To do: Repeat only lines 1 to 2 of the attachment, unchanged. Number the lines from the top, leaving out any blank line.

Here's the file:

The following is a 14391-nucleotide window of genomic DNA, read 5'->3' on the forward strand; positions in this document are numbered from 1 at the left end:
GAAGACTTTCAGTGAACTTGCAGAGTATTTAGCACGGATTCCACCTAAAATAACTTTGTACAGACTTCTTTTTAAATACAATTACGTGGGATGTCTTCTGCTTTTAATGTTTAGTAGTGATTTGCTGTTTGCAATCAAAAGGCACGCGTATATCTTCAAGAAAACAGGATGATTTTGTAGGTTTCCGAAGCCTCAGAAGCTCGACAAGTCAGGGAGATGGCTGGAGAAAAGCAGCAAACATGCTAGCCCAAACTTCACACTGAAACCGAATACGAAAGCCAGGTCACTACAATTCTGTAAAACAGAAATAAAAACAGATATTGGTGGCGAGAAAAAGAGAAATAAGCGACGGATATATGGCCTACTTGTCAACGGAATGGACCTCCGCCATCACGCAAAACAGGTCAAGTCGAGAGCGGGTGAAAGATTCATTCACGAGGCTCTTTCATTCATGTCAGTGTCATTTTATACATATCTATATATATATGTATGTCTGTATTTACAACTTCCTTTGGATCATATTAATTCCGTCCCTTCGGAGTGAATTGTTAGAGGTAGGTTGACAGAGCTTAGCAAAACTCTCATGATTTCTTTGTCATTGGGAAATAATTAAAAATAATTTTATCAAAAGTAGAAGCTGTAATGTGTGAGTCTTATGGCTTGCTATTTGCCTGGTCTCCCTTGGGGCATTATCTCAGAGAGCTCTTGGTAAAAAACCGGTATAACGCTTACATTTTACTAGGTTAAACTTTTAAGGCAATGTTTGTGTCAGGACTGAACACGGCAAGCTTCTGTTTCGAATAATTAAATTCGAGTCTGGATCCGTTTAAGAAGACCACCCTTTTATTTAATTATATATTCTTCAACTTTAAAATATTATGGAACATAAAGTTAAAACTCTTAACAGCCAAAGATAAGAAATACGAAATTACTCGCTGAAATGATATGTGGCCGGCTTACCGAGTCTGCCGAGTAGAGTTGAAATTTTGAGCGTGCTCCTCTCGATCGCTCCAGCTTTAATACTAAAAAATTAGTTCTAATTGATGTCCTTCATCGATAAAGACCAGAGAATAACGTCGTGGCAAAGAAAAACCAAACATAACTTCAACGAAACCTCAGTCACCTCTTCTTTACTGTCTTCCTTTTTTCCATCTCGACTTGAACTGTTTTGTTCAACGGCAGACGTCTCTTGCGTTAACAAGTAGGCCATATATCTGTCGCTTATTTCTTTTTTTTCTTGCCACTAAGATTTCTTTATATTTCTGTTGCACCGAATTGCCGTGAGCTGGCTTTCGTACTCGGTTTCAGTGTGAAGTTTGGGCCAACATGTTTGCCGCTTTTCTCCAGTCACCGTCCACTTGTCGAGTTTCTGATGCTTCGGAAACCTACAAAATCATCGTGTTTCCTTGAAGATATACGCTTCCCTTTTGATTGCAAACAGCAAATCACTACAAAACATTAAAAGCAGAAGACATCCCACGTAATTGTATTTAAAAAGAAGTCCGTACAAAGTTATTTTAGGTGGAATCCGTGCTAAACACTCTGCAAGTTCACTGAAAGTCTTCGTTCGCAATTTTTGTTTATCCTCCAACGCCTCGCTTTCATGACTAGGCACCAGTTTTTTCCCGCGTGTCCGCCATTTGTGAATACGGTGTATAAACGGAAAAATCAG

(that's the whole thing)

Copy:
The following is a 14391-nucleotide window of genomic DNA, read 5'->3' on the forward strand; positions in this document are numbered from 1 at the left end:
GAAGACTTTCAGTGAACTTGCAGAGTATTTAGCACGGATTCCACCTAAAATAACTTTGTACAGACTTCTTTTTAAATACAATTACGTGGGATGTCTTCTGCTTTTAATGTTTAGTAGTGATTTGCTGTTTGCAATCAAAAGGCACGCGTATATCTTCAAGAAAACAGGATGATTTTGTAGGTTTCCGAAGCCTCAGAAGCTCGACAAGTCAGGGAGATGGCTGGAGAAAAGCAGCAAACATGCTAGCCCAAACTTCACACTGAAACCGAATACGAAAGCCAGGTCACTACAATTCTGTAAAACAGAAATAAAAACAGATATTGGTGGCGAGAAAAAGAGAAATAAGCGACGGATATATGGCCTACTTGTCAACGGAATGGACCTCCGCCATCACGCAAAACAGGTCAAGTCGAGAGCGGGTGAAAGATTCATTCACGAGGCTCTTTCATTCATGTCAGTGTCATTTTATACATATCTATATATATATGTATGTCTGTATTTACAACTTCCTTTGGATCATATTAATTCCGTCCCTTCGGAGTGAATTGTTAGAGGTAGGTTGACAGAGCTTAGCAAAACTCTCATGATTTCTTTGTCATTGGGAAATAATTAAAAATAATTTTATCAAAAGTAGAAGCTGTAATGTGTGAGTCTTATGGCTTGCTATTTGCCTGGTCTCCCTTGGGGCATTATCTCAGAGAGCTCTTGGTAAAAAACCGGTATAACGCTTACATTTTACTAGGTTAAACTTTTAAGGCAATGTTTGTGTCAGGACTGAACACGGCAAGCTTCTGTTTCGAATAATTAAATTCGAGTCTGGATCCGTTTAAGAAGACCACCCTTTTATTTAATTATATATTCTTCAACTTTAAAATATTATGGAACATAAAGTTAAAACTCTTAACAGCCAAAGATAAGAAATACGAAATTACTCGCTGAAATGATATGTGGCCGGCTTACCGAGTCTGCCGAGTAGAGTTGAAATTTTGAGCGTGCTCCTCTCGATCGCTCCAGCTTTAATACTAAAAAATTAGTTCTAATTGATGTCCTTCATCGATAAAGACCAGAGAATAACGTCGTGGCAAAGAAAAACCAAACATAACTTCAACGAAACCTCAGTCACCTCTTCTTTACTGTCTTCCTTTTTTCCATCTCGACTTGAACTGTTTTGTTCAACGGCAGACGTCTCTTGCGTTAACAAGTAGGCCATATATCTGTCGCTTATTTCTTTTTTTTCTTGCCACTAAGATTTCTTTATATTTCTGTTGCACCGAATTGCCGTGAGCTGGCTTTCGTACTCGGTTTCAGTGTGAAGTTTGGGCCAACATGTTTGCCGCTTTTCTCCAGTCACCGTCCACTTGTCGAGTTTCTGATGCTTCGGAAACCTACAAAATCATCGTGTTTCCTTGAAGATATACGCTTCCCTTTTGATTGCAAACAGCAAATCACTACAAAACATTAAAAGCAGAAGACATCCCACGTAATTGTATTTAAAAAGAAGTCCGTACAAAGTTATTTTAGGTGGAATCCGTGCTAAACACTCTGCAAGTTCACTGAAAGTCTTCGTTCGCAATTTTTGTTTATCCTCCAACGCCTCGCTTTCATGACTAGGCACCAGTTTTTTCCCGCGTGTCCGCCATTTGTGAATACGGTGTATAAACGGAAAAATCAG